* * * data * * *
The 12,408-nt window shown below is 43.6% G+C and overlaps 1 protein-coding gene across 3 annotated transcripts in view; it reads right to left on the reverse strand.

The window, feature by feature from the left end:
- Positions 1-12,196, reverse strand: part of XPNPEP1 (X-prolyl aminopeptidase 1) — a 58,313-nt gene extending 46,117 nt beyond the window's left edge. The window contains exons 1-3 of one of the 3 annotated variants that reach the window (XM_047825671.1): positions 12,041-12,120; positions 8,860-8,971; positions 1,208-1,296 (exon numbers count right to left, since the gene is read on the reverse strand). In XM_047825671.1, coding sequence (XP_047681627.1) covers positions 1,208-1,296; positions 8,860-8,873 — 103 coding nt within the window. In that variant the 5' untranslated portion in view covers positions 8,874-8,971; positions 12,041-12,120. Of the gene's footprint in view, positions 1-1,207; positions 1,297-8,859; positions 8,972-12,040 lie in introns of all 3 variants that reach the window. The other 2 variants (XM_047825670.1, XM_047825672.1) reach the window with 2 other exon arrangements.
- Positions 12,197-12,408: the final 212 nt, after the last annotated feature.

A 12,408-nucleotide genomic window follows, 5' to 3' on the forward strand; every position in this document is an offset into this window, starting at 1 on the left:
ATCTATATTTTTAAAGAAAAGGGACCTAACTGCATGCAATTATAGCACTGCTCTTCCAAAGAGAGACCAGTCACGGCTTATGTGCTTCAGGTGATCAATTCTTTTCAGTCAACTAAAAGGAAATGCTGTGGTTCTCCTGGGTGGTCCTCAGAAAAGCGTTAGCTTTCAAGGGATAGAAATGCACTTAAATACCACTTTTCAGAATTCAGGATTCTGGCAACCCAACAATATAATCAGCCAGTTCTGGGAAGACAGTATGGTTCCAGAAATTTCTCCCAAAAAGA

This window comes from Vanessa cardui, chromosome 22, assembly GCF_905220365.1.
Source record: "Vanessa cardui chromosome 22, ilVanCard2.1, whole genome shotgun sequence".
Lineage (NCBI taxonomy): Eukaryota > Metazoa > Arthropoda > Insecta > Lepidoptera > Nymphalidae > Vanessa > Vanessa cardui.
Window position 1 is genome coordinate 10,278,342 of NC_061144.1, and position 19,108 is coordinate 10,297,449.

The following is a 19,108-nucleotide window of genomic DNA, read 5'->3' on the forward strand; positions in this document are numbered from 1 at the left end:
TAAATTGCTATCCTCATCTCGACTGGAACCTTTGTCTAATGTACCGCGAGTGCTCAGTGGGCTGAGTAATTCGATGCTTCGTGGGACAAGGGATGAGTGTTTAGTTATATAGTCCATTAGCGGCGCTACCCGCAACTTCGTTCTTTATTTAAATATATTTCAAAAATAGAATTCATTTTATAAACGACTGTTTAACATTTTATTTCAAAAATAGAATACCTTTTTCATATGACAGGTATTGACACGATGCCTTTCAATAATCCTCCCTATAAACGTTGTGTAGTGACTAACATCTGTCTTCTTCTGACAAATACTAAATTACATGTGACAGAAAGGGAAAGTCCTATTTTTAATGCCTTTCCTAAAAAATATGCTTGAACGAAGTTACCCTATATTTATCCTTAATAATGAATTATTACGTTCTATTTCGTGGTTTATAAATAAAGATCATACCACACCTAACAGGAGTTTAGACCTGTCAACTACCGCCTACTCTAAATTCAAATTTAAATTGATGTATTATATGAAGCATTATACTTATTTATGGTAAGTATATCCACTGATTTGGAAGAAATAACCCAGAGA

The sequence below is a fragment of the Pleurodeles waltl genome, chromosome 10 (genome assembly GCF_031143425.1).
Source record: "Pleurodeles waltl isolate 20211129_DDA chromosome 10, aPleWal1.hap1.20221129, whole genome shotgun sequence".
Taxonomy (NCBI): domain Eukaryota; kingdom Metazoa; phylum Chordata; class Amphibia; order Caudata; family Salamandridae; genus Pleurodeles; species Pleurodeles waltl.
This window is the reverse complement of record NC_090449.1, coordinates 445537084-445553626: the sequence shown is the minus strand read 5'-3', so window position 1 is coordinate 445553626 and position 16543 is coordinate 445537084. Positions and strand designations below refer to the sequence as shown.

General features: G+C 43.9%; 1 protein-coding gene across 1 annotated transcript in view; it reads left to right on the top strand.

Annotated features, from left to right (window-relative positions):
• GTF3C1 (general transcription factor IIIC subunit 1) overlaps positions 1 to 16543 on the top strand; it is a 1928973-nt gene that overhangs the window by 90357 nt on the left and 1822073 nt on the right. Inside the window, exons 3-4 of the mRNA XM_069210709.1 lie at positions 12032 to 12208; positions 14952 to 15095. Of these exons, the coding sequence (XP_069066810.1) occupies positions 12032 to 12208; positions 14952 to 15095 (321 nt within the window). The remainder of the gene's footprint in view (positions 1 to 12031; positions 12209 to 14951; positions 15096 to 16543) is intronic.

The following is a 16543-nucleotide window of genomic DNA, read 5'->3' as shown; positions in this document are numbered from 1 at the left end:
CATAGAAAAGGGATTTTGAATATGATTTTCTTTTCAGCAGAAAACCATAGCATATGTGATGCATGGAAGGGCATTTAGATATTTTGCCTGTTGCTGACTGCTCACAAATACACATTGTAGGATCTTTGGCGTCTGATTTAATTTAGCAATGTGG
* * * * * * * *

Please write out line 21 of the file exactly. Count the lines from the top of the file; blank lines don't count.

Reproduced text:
CATAGAAAAGGGATTTTGAATATGATTTTCTTTTCAGCAGAAAACCATAGCATATGTGATGCATGGAAGGGCATTTAGATATTTTGCCTGTTGCTGACTGCTCACAAATACACATTGTAGGATCTTTGGCGTCTGATTTAATTTAGCAATGTGG